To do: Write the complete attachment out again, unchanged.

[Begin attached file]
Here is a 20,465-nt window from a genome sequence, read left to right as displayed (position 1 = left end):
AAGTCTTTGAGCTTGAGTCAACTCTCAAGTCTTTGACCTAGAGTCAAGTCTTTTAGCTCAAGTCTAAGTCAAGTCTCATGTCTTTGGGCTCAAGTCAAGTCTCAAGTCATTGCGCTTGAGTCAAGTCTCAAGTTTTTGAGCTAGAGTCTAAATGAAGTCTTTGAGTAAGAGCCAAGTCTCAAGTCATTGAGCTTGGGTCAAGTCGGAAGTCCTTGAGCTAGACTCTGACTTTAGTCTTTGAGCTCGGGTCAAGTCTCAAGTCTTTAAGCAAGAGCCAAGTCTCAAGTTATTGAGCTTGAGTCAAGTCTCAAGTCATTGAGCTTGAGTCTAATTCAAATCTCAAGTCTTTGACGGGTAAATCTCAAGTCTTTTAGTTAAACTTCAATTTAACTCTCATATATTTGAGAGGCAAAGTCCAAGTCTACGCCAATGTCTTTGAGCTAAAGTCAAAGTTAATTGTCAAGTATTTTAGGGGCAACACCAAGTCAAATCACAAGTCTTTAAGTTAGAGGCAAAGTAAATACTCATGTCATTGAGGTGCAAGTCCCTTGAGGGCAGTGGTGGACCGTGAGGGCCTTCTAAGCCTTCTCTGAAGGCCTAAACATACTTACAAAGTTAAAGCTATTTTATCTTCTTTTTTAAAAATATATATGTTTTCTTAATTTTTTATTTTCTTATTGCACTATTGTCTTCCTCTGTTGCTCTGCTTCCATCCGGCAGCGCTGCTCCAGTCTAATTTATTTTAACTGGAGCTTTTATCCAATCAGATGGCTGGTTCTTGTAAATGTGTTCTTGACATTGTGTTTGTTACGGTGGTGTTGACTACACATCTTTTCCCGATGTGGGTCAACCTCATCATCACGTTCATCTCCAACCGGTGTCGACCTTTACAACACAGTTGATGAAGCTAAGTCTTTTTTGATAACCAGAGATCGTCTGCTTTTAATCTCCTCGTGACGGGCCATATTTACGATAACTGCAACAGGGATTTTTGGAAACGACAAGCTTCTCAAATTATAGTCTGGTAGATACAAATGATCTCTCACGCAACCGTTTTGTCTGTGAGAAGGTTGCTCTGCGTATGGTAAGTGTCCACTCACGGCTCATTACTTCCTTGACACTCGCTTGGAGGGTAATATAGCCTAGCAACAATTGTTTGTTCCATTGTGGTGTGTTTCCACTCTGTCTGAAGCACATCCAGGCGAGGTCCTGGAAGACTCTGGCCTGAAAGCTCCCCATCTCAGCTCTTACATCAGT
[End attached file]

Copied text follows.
Here is a 20,465-nt window from a genome sequence, read left to right as displayed (position 1 = left end):
AAGTCTTTGAGCTTGAGTCAACTCTCAAGTCTTTGACCTAGAGTCAAGTCTTTTAGCTCAAGTCTAAGTCAAGTCTCATGTCTTTGGGCTCAAGTCAAGTCTCAAGTCATTGCGCTTGAGTCAAGTCTCAAGTTTTTGAGCTAGAGTCTAAATGAAGTCTTTGAGTAAGAGCCAAGTCTCAAGTCATTGAGCTTGGGTCAAGTCGGAAGTCCTTGAGCTAGACTCTGACTTTAGTCTTTGAGCTCGGGTCAAGTCTCAAGTCTTTAAGCAAGAGCCAAGTCTCAAGTTATTGAGCTTGAGTCAAGTCTCAAGTCATTGAGCTTGAGTCTAATTCAAATCTCAAGTCTTTGACGGGTAAATCTCAAGTCTTTTAGTTAAACTTCAATTTAACTCTCATATATTTGAGAGGCAAAGTCCAAGTCTACGCCAATGTCTTTGAGCTAAAGTCAAAGTTAATTGTCAAGTATTTTAGGGGCAACACCAAGTCAAATCACAAGTCTTTAAGTTAGAGGCAAAGTAAATACTCATGTCATTGAGGTGCAAGTCCCTTGAGGGCAGTGGTGGACCGTGAGGGCCTTCTAAGCCTTCTCTGAAGGCCTAAACATACTTACAAAGTTAAAGCTATTTTATCTTCTTTTTTAAAAATATATATGTTTTCTTAATTTTTTATTTTCTTATTGCACTATTGTCTTCCTCTGTTGCTCTGCTTCCATCCGGCAGCGCTGCTCCAGTCTAATTTATTTTAACTGGAGCTTTTATCCAATCAGATGGCTGGTTCTTGTAAATGTGTTCTTGACATTGTGTTTGTTACGGTGGTGTTGACTACACATCTTTTCCCGATGTGGGTCAACCTCATCATCACGTTCATCTCCAACCGGTGTCGACCTTTACAACACAGTTGATGAAGCTAAGTCTTTTTTGATAACCAGAGATCGTCTGCTTTTAATCTCCTCGTGACGGGCCATATTTACGATAACTGCAACAGGGATTTTTGGAAACGACAAGCTTCTCAAATTATAGTCTGGTAGATACAAATGATCTCTCACGCAACCGTTTTGTCTGTGAGAAGGTTGCTCTGCGTATGGTAAGTGTCCACTCACGGCTCATTACTTCCTTGACACTCGCTTGGAGGGTAATATAGCCTAGCAACAATTGTTTGTTCCATTGTGGTGTGTTTCCACTCTGTCTGAAGCACATCCAGGCGAGGTCCTGGAAGACTCTGGCCTGAAAGCTCCCCATCTCAGCTCTTACATCAGT